In Dane Brugler's draft guide for The Athletic, he said Mims' bread and butter will always be his field-stretching speed and finishing skills. You know what the Falcons need in their wide receivers room? That.
With Drake London and Kyle Pitts, you have targets with significant size. Throw Mack Hollins in there, too, who's long frame takes up space as well. You also have Scotty Miller who has the potential to be a trusted slot player. What you're missing is that field-stretching speed of which Brugler says Mims has. So, go get it.
Pick No. 110, fourth round: Tre Tomlinson (TCU)
It shocked me, too, that it took me so long to draft a cornerback. I've had a top cornerback on my list since the beginning of this offseason. I've said time and time again that I could see the Falcons drafting a corner at No. 8, but then they went out and got Jeff Okudah and it made me rethink my priorities. Call it false hope, but I tend to think that sometimes a change of scenery can change someone. So, I do have high hopes for Okudah in Atlanta. That means that I'm not pressed to find a starting cornerback right away. That doesn't mean a corner comes off my board, though, which leads me to this pick.
Tomlinson is on the smaller side, yes, but what he may lack in size he makes up for in quick decision-making skills and competitive nature. Some teams may like him at nickel. Like Okudah, Mike Hughes is also only guaranteed to be in Atlanta for a year, if the Falcons feel like they need a slot corner for the future, Tomlinson has an upside to him.
Pick No. 113, fourth round: G Anthony Bradford (LSU)
Though the Falcons have locked up Chris Lindstrom with a long-term deal, the left guard position remains an area of discussion for the Falcons (as it has for many years now). The Falcons are still searching for a reliable, long-term answer at left guard. Who's to say it couldn't be someone in this draft class?
When it comes to linemen, the Falcons are relatively set at the moment, but one can never become too comfortable with this group, especially with one singular spot up for grabs. Bradford is a large force who has played primarily at right guard in college. With some time to maturate, though, it wouldn't be a difficult move to the left side of the protection after Bradford gets his feet under his large frame as a professional.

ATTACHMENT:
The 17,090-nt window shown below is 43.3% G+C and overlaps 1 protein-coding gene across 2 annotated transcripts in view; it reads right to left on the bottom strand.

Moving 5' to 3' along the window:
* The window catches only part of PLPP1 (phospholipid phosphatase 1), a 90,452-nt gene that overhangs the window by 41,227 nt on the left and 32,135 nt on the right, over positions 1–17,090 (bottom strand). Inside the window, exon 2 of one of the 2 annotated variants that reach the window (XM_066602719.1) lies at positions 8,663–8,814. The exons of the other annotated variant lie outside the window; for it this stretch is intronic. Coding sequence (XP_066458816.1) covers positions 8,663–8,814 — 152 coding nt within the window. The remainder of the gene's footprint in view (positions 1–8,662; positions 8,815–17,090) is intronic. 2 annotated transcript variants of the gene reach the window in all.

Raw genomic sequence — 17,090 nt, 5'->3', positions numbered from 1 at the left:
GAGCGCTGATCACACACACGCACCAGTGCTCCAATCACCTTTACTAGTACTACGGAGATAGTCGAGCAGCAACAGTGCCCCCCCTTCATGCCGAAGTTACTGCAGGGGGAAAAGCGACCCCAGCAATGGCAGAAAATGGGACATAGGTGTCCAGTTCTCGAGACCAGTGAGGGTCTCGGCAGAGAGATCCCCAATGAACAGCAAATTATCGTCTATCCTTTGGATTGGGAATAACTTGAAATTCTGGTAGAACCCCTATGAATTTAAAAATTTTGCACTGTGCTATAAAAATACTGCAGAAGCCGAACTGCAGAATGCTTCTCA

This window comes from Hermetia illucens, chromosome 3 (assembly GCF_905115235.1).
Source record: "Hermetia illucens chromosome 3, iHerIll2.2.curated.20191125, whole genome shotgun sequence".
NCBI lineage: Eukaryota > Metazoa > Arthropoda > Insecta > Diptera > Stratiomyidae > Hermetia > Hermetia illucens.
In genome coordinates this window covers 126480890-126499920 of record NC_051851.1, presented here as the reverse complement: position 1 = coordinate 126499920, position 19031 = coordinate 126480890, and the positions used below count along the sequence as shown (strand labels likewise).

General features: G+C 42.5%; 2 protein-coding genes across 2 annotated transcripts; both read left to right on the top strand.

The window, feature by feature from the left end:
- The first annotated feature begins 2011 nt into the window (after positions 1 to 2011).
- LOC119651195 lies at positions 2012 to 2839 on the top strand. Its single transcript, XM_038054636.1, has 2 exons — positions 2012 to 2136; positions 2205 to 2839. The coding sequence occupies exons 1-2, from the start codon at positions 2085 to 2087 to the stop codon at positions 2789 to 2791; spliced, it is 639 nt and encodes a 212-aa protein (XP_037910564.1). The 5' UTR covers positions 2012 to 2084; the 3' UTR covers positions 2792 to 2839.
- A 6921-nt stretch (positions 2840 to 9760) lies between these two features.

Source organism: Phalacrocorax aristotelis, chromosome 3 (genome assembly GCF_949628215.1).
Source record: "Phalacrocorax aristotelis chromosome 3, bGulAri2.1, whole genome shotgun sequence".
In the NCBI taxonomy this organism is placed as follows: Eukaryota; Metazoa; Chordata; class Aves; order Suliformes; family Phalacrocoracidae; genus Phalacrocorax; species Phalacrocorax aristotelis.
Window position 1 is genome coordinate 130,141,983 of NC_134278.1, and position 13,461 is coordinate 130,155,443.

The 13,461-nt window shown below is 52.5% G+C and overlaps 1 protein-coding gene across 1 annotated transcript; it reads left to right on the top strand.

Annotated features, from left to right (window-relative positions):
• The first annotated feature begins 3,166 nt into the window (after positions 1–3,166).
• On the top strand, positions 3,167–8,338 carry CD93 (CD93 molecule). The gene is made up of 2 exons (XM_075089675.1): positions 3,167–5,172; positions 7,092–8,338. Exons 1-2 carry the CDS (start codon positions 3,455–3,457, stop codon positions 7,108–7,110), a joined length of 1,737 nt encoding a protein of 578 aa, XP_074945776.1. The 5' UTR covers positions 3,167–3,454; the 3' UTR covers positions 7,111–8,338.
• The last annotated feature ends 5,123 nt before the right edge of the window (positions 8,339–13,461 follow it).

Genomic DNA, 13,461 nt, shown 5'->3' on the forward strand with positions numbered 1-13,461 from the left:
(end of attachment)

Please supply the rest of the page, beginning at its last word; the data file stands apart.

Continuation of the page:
TRADE: The Atlanta Falcons trade their Nos. 225 and 245 overall picks plus a future fifth-round pick in 2024 for the Green Bay Packers' No. 149 overall pick in 2023.
Pick No. 149, fifth round via Packers: WR Parker Washington (Penn State)
Yep, another receiver is dropping in. This time he comes via a trade, one that sees the Falcons move back into the fifth round where they have found a few diamonds in the rough in recent years (think Tyler Allgeier, Ta'Quon Graham and Avery Williams). By trading away some of their late-round picks and a future fifth-rounder, the Falcons continue to add to the receiver room with Washington. He's an option in the slot for the Falcons. Though they have Scotty Miller, he's only on a one-year deal. If the Falcons feel they could develop their own talent, Washington in the fifth round has the potential to be a steal.
Pick No. 224, seventh round: LB Charlie Thomas (Georgia Tech)
When you get to the seventh round you really are just trusting your gut and looking for the best player available from your big board. This pick is just that for me: Trusting what I've seen with my own two eyes.
Prior to my own jump to the league, I covered Georgia Tech for a year and a half. My time at Georgia Tech crossed with Thomas, who I really enjoyed watching. He's a kid from Thomasville, Ga., and has made a name for himself in Atlanta already. With the Falcons accounting for Troy Andersen, Kaden Elliss and Mykal Walker at the ILB position in 2023, Thomas could simply be a nice depth piece with speed. He may be of more value on special teams, though, where he has the potential to shine.
Take a look as the Atlanta Falcons put in that work for the 2023 season.